TypeScript Tutorial

TypeScript is a superset of JavaScript that primarily provides optional static typing, classes, and interfaces. One of the big benefits is to enable IDEs to provide a richer environment for spotting common errors as you type the code.

TypeScript doesn’t run in the browser. The code written in typescript is compiled into JavaScript, which then runs in the browser.

TypeScript is open source. It was designed by Anders Hejlsberg (the lead architect of C#) at Microsoft.

Features of TypeScript:

  1. The code written in typescript is compiled into JavaScript for execution.
  2. As we already discussed the code written in typescript is compiled to JavaScript which can reuse all of the existing JavaScript frameworks, tools, and libraries.
  3. As TypeScript is a superset of JavaScript any valid .js file can be renamed to .ts and compiled with other TypeScript files.
  4. TypeScript is portable i.e. it can run on any environment that JavaScript runs on.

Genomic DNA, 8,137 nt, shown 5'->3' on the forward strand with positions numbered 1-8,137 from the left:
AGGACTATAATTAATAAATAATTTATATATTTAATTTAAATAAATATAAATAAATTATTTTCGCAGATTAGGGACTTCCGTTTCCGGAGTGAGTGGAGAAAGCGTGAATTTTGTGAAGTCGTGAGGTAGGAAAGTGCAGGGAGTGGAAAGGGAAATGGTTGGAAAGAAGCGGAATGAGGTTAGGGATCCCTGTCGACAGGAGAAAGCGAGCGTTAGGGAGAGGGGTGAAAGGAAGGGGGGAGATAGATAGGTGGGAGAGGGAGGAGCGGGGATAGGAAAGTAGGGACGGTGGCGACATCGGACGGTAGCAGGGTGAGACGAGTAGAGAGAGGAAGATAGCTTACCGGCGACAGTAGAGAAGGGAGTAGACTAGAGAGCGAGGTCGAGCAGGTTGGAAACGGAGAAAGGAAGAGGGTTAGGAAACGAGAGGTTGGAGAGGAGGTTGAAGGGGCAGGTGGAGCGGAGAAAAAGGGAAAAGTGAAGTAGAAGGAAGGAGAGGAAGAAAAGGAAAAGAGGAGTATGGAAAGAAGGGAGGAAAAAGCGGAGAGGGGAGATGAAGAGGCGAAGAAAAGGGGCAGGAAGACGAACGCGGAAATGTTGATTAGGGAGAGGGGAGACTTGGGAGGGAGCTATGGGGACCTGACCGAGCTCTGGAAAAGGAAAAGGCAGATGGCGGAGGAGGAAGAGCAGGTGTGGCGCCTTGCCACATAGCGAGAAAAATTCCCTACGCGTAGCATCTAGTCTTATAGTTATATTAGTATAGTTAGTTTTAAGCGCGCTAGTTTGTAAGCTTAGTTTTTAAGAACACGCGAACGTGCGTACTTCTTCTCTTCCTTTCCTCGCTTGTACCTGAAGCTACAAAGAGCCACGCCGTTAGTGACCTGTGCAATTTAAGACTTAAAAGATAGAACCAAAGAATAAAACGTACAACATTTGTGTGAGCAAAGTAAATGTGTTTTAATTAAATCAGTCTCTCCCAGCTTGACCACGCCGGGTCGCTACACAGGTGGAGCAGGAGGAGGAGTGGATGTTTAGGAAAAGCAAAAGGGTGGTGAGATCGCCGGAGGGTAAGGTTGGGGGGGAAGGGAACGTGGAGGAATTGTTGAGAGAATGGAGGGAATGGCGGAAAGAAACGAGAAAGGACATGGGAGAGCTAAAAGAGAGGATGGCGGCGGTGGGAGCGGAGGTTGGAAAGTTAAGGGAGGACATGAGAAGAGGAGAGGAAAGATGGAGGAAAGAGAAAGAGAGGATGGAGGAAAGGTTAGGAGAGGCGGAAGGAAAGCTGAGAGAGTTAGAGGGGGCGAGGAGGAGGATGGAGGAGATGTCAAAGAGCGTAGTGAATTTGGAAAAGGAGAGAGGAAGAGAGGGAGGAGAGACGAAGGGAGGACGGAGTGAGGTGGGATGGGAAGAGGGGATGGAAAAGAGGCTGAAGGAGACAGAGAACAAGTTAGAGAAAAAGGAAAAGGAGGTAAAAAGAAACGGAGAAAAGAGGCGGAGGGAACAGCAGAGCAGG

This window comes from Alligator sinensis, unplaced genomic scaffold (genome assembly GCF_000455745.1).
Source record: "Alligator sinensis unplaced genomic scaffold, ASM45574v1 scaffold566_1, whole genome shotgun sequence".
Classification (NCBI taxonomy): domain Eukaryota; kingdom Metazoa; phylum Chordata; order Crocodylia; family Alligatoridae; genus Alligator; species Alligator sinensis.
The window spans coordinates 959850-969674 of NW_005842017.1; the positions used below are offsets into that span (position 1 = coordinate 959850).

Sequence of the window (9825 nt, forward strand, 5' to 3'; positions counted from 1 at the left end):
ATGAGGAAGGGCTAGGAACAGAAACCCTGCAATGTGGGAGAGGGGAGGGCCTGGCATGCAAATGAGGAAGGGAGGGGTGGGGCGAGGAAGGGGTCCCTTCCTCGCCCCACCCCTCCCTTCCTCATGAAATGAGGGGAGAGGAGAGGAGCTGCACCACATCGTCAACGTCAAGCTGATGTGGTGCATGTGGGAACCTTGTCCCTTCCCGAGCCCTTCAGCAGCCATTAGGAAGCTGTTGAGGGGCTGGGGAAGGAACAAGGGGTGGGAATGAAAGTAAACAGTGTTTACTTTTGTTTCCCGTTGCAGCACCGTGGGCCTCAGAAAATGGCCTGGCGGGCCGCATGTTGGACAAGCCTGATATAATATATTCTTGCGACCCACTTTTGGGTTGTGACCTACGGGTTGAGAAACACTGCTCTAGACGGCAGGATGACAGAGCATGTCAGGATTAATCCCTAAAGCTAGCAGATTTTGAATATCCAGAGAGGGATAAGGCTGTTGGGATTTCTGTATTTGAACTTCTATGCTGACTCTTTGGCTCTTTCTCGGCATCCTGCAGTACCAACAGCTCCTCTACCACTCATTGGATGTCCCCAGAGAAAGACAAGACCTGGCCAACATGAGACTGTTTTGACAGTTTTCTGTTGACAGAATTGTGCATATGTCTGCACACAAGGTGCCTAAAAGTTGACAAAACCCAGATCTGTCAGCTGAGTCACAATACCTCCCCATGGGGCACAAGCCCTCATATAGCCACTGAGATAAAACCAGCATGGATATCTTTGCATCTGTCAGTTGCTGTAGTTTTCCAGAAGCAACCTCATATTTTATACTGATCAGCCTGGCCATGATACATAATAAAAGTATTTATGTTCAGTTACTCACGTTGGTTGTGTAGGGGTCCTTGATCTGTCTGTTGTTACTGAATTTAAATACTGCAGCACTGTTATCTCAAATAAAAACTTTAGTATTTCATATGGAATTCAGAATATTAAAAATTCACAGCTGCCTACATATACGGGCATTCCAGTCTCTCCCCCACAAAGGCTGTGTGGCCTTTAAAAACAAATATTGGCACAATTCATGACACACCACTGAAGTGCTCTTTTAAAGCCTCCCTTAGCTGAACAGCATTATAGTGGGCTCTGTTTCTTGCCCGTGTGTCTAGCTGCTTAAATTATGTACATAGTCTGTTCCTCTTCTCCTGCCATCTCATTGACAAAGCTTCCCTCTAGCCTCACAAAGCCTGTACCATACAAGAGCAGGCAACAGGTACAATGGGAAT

5. TypeScript provides optional static typing. JavaScript is dynamically typed. This means JavaScript does not know what type a variable is until it is instantiated at run-time. This also means that it may be too late. TypeScript adds type support to JavaScript. TypeScript makes typing a bit easier and a lot less explicit by the usage of type inference. For example: var msg = “hello” in TypeScript is the same as var msg: string = “hello”. TLS (TypeScript Language Service) provides the facility to identify the type of the variable based on its value if it is declared with no type.
  6. TypeScript supports Object Oriented Programming concepts like classes, objects, interface inheritance, etc.
  7. TypeScript Definition file with .d.ts extension defines external JavaScript libraries.
  8. TypeScript provides strict null checks. TypeScript compiler will not allow undefined to be assigned to a variable unless you explicitly declare it to be of nullable type. For example, let num1 : number = undefined will result in a compile error. This fits perfectly with type theory, since undefined is not a number. One can define x to be a sum type of number and undefined to correct this: let num1: number | undefined = undefined.

TypeScript tutorial:

Alex Martin